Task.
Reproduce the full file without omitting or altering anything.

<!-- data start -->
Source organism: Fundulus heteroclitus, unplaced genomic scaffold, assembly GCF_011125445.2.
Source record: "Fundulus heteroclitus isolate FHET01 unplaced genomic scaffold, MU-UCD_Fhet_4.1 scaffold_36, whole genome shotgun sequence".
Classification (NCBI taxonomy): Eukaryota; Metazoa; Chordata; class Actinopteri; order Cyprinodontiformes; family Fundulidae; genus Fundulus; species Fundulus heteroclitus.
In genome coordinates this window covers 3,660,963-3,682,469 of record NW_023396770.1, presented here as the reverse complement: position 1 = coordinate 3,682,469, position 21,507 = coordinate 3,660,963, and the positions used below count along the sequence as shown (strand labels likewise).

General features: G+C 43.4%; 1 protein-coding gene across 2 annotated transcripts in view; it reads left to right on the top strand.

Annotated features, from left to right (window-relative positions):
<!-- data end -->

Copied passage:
Source organism: Fundulus heteroclitus, unplaced genomic scaffold, assembly GCF_011125445.2.
Source record: "Fundulus heteroclitus isolate FHET01 unplaced genomic scaffold, MU-UCD_Fhet_4.1 scaffold_36, whole genome shotgun sequence".
Classification (NCBI taxonomy): Eukaryota; Metazoa; Chordata; class Actinopteri; order Cyprinodontiformes; family Fundulidae; genus Fundulus; species Fundulus heteroclitus.
In genome coordinates this window covers 3,660,963-3,682,469 of record NW_023396770.1, presented here as the reverse complement: position 1 = coordinate 3,682,469, position 21,507 = coordinate 3,660,963, and the positions used below count along the sequence as shown (strand labels likewise).

General features: G+C 43.4%; 1 protein-coding gene across 2 annotated transcripts in view; it reads left to right on the top strand.

Annotated features, from left to right (window-relative positions):